Saturday, February 05, 2011

Forty Years Since Forty Pence was Three and Fourpence

Forty years, it's been.

Forty years since the half crown, the florin, the one shilling piece, the sixpence, the threepenny bit, the penny, the ha'penny all went and were replaced by what they then called New Pence.

For a while the New Pence were abbreviated to NP or np so you'd get price labels that said 10np but finally the "new" went and the abbreviation became p, as in 20p.

The day after it all changed I was involved in a Bun Sale at school - it was the sort of charitable event that took place quite frequently. The buns at the time were usually priced at sixpence and I was deeply shocked that after decimalisation suddenly they were three new pence, whereas the old sixpence would have translated exactly as two and a half new pence.

There were many such steep percentage rises as either ignorance or greed caused prices to go up.

I mourned the loss of the old money. I used to love the fact that from time to time you would find a nineteenth century penny with Queen Victoria's head on it. It was always worth looking through your change. My cousin was quite a serious coin collector and built up a valuable collection mostly by checking her change every day.

You could buy a lot more with the old coins, of course. My pocket-money purchase of choice when I was very small was a small doll, about two inches high, from a collection of many different ones, and they cost sixpence each. Oh! the joy of each Saturday as I chose my doll from the newsagent. And if I was given - as I sometimes was - a ten-shilling note, or even a pound note, on my birthday, I felt really rich.

You can see all the old coins here.

For me, any sentimental attachment to the British Pound left me in February 1971 and I'd be quite happy to change over to the euro now - - though I expect that, as with the change to decimal currency, prices would rise. But it would be great to be able to go to mainland Europe and not have to change pounds into euros.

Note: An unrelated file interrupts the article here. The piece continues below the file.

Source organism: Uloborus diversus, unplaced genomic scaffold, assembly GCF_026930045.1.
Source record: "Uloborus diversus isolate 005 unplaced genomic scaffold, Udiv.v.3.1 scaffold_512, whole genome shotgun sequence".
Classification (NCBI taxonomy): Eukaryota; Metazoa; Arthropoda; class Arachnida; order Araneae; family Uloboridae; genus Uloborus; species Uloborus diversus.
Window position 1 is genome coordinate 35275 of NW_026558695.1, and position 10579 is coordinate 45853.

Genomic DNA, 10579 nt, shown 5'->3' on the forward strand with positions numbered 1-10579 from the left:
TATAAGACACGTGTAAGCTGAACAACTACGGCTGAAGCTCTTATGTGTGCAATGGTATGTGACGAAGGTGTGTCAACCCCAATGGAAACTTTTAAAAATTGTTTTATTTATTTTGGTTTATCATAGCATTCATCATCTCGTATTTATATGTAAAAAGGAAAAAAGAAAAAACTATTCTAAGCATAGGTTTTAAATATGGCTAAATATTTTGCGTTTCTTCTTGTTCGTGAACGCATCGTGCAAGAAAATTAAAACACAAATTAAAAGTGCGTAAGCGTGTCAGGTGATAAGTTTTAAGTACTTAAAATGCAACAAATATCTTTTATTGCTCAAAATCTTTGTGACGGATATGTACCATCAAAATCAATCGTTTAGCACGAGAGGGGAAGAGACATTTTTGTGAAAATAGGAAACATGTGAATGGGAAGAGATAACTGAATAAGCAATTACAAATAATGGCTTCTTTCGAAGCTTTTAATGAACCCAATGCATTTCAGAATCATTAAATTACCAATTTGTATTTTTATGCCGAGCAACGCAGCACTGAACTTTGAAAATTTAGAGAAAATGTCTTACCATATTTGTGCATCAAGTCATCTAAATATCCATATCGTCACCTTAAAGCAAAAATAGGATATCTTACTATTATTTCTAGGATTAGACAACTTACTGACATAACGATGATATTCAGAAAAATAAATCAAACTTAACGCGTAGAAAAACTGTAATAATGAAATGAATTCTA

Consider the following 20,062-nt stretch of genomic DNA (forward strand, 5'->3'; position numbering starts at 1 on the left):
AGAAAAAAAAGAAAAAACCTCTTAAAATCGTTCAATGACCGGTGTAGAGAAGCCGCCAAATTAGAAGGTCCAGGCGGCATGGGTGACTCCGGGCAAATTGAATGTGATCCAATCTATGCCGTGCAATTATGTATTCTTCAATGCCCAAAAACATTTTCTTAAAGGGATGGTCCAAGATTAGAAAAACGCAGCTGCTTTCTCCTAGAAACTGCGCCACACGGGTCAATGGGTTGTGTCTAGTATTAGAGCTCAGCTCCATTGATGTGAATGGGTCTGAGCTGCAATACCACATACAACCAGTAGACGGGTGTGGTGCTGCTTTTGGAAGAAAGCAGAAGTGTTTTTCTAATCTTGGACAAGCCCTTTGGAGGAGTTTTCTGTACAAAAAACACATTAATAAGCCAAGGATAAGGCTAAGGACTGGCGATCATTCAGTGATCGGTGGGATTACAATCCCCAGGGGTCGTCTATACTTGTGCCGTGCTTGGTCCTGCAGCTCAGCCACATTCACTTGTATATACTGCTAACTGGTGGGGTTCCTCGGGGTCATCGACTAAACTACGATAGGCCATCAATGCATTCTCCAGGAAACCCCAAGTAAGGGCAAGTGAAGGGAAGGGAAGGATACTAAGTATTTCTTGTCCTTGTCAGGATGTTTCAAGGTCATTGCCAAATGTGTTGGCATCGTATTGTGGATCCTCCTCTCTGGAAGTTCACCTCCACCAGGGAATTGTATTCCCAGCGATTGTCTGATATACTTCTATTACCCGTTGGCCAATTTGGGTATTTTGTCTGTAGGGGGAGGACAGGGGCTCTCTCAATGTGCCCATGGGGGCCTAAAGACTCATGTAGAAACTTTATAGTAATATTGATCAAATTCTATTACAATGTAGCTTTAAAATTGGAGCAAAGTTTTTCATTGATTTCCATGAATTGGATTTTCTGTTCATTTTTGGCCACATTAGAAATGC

The old pounds, shillings and pence are still hard-wired into my brain, though, as I found out the other day when telling some medical students about some Government food vouchers that are given to poor families with children and may be exchanged for fruit, vegetables or milk. They are woth £3.10 each.

"They are called Healthy Start vouchers and they are each worth three pounds and ten shillings," I said confidently, before realising what I'd said and being overcome with laughter.

The students thought it was both funny and amazing that someone who still appeared to have all their own teeth and be able to walk should come out with this phrase from the Olden Days. Forty years, eh? Wow.


Blogger Silverback said...

Of course I've no idea what you're talking about (nothing new there then) with your strange coinage talk !

As for those teeth, remember I've slept with you and SAW the bedside glass.

(sorry, Stephen, but it had to come out sometime)

3:58 pm  
Anonymous Anonymous said...

evidently so did the teeth!

4:45 pm  
Blogger Jennyta said...

Hilarious, Daphne! (Always wondered about Silverback, mind you!) Obviously not as innocent as he likes to look. ;)
I remember making work cards for teaching practice to teach decimal coins. Seems like another life now!

7:02 pm  
Blogger Michael said...

Thanks for that link to the old currency - I think I'll have to get a set now. I vaguely remember the switchover and the dreadful public awareness song that was played to promote it (?by the Scaffold?). I wonder how kids today would manage in arithmetic if we'd not gone decimal? "That'll be seventeen pounds three and six, minus the three guineas deposit, which comes to, err ... "

12:42 pm  
Anonymous Anonymous said...

I expect you remember your '3 and 4 pence' times table as well... not to mention '1 and 8'.
And then there was the times table for '1 and a half d'.
Once again Daphne, thank you for transporting me back to the 'old days'.

1:53 pm  
Blogger Ailbhe said...

Fourteen pounds and sixpence. Anyone who's read children's classic literature can figure that out.

4:16 pm  
Blogger Yorkshire Pudding said...

At a recent pub quiz one of the questions was - how many threepenny bits were there in an old pound? Of course it was dead easy for me - 240 divided by 3 - but some of the younger folk looked utterly non-plussed. And those crisp, copper brown ten bob notes inside birthday cards - they made you feel very warm inside.

11:52 pm  

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